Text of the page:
As I’ve mentioned previously, it’s worth looking out for Gochujang labelled “medium hot”. Make a point of reading the tiny English text on the back of the packet, or ignore it at your own peril. The “Classic” blend is usually extremely hot!

These savoury treats are a variation on our three cheese biscuits, and they’re a doddle to make in the food processor…

  • 175g plain (AP) flour
  • ¼ teaspoon fine sea salt
  • 20g Gochujang paste (or more to taste)
  • 125g unsalted butter, cut into cubes
  • 150g Red Leicester cheese
  • 50g Parmesan cheese

Fit the food processor with a coarse grating blade, and grate the cheeses. Switch to the cutting blade, and add all the other ingredients. Pulse together until everything comes together to form a crumbly ball.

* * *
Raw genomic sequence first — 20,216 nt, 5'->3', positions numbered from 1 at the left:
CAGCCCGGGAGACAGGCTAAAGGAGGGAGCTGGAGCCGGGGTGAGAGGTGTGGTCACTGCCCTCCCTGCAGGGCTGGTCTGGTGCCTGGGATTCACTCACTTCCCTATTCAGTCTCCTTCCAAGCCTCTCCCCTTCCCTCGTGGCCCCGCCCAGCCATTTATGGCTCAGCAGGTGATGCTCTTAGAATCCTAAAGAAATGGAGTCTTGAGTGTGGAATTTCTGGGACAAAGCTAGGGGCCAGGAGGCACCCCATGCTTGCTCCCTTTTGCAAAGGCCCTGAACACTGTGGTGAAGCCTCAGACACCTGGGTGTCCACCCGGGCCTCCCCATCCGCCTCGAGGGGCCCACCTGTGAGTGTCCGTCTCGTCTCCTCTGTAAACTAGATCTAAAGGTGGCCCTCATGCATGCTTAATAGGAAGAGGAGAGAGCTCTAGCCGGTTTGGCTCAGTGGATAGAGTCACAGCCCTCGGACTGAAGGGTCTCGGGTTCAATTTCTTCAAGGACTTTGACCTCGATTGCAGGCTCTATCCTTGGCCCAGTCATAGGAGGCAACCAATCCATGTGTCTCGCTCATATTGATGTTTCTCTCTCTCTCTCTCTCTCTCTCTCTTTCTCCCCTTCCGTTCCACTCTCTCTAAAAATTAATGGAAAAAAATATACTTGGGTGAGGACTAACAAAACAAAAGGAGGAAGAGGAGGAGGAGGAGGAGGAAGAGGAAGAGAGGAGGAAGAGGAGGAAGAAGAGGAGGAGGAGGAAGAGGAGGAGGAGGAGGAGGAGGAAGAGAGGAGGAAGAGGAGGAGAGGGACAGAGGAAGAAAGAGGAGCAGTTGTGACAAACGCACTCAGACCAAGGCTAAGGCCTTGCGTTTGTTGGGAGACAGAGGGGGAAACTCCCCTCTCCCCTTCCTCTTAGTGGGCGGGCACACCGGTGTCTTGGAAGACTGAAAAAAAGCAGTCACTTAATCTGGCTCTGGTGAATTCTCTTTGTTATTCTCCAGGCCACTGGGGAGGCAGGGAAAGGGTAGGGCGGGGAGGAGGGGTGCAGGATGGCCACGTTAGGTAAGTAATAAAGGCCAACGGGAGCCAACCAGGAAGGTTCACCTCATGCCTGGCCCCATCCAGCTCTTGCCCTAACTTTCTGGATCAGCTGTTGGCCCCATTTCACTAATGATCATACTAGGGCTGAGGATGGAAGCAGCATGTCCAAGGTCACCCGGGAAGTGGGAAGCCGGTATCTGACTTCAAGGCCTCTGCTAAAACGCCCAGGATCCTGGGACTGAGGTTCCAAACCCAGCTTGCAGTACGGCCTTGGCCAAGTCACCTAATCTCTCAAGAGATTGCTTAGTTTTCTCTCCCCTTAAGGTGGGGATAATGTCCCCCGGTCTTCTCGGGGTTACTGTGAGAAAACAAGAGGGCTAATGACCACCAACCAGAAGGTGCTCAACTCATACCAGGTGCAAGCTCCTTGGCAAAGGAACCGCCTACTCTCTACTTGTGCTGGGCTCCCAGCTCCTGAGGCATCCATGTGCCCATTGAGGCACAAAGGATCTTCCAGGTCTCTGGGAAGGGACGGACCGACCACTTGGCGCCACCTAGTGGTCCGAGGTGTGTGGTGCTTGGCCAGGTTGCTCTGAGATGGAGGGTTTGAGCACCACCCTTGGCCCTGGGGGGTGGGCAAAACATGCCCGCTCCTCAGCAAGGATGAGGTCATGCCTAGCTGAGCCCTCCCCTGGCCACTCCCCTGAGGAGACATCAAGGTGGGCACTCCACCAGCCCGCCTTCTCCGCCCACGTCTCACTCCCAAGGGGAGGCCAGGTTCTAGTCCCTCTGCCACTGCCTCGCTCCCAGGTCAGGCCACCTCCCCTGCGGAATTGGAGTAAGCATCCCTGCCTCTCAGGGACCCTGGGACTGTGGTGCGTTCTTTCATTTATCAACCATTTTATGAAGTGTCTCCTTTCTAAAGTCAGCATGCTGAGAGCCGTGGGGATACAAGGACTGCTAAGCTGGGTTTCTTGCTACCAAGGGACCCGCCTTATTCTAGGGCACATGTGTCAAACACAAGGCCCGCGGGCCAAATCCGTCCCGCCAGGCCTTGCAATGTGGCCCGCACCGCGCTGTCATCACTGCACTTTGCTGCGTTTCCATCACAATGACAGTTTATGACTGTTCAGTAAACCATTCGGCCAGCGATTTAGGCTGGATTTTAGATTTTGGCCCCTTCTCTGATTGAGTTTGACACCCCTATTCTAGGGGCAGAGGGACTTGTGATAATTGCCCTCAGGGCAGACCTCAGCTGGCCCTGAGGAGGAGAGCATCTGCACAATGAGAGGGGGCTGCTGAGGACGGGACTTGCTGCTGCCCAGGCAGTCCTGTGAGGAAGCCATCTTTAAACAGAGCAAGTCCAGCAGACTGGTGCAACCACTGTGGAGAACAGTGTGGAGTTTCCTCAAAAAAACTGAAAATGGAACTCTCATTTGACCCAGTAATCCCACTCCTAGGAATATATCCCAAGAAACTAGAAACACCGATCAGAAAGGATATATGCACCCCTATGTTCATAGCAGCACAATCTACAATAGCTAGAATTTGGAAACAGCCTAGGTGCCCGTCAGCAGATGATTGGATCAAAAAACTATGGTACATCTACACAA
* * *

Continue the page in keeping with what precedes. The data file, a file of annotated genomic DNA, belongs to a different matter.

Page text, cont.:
Tip the dough onto a sheet of clingfilm and shape it into a log (about 4cm thick).  Wrap it up and pop it in the fridge for at least an hour.

Preheat the oven to 180C or 160C with fan. Line a baking tray with parchment paper. Remove the dough log from the fridge and unwrap it, then slice it into 0.75cm thick discs. Lay the biscuits on the lined tray and bake for 20 minutes.

Allow these to cool on a wire rack before scoffing – they’ll keep quite well in an airtight container for a few days if any last that long.

The chilli paste adds a subtle depth of flavour to an already moreish cheese blend – I only realised this after I’d eaten SIX on the first day. Approach with dietary caution!

The Art Gallery of NSW is a fascinating place.

It seems to meander on endlessly, floor after floor, each filled with a different genre of art.